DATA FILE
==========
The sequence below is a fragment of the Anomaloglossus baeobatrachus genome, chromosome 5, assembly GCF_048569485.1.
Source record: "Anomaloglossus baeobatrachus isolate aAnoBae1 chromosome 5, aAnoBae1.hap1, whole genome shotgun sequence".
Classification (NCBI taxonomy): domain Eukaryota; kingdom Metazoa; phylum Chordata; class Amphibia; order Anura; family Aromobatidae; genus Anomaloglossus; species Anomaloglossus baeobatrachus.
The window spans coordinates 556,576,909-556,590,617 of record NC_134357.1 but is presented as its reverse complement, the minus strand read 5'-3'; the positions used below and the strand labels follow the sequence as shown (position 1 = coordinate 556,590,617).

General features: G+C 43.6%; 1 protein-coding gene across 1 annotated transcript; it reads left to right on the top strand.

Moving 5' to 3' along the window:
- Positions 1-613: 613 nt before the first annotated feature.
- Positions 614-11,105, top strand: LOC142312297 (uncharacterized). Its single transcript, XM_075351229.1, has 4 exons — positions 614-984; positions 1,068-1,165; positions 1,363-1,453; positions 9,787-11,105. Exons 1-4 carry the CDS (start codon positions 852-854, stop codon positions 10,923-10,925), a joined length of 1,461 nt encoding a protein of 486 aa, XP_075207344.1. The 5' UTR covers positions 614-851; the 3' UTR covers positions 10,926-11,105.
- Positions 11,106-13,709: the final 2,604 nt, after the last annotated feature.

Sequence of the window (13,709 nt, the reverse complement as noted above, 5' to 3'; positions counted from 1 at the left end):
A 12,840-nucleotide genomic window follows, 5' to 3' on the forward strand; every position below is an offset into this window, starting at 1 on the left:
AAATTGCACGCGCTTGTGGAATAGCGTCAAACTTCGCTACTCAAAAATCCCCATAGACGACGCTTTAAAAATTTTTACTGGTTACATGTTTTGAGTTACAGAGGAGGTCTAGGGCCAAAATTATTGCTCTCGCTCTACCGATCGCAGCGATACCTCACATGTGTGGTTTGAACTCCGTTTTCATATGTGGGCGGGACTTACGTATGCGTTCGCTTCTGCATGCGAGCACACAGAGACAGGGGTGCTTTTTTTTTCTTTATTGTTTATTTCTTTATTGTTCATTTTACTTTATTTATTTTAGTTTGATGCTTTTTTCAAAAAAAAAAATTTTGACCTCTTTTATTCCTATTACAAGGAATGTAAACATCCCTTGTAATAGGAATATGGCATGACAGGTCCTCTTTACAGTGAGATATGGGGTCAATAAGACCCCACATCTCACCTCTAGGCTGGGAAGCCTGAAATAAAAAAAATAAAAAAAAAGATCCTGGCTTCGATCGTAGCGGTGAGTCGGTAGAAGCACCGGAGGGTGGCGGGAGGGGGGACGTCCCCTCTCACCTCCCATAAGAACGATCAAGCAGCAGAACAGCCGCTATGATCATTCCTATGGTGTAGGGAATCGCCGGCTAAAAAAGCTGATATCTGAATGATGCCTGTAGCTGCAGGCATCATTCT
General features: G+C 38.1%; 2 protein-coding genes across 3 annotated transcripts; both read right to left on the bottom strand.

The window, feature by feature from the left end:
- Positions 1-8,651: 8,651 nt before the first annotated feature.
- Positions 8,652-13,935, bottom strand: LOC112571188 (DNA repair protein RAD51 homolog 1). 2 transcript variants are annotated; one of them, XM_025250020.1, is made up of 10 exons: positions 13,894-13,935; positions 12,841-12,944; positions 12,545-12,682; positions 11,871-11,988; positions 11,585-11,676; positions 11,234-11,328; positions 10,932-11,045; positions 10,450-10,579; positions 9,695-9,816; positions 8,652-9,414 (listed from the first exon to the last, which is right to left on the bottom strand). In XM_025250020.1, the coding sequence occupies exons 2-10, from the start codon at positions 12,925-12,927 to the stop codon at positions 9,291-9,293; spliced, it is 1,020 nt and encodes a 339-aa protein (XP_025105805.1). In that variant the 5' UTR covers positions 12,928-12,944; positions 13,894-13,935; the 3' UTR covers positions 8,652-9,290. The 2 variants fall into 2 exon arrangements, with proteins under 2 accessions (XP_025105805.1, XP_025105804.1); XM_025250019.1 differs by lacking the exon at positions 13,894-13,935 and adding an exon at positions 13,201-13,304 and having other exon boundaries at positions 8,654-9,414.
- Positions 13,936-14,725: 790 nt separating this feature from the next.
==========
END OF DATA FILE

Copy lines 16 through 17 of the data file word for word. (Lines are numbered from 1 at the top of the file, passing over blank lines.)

- Positions 8,652-13,935, bottom strand: LOC112571188 (DNA repair protein RAD51 homolog 1). 2 transcript variants are annotated; one of them, XM_025250020.1, is made up of 10 exons: positions 13,894-13,935; positions 12,841-12,944; positions 12,545-12,682; positions 11,871-11,988; positions 11,585-11,676; positions 11,234-11,328; positions 10,932-11,045; positions 10,450-10,579; positions 9,695-9,816; positions 8,652-9,414 (listed from the first exon to the last, which is right to left on the bottom strand). In XM_025250020.1, the coding sequence occupies exons 2-10, from the start codon at positions 12,925-12,927 to the stop codon at positions 9,291-9,293; spliced, it is 1,020 nt and encodes a 339-aa protein (XP_025105805.1). In that variant the 5' UTR covers positions 12,928-12,944; positions 13,894-13,935; the 3' UTR covers positions 8,652-9,290. The 2 variants fall into 2 exon arrangements, with proteins under 2 accessions (XP_025105805.1, XP_025105804.1); XM_025250019.1 differs by lacking the exon at positions 13,894-13,935 and adding an exon at positions 13,201-13,304 and having other exon boundaries at positions 8,654-9,414.
- Positions 13,936-14,725: 790 nt separating this feature from the next.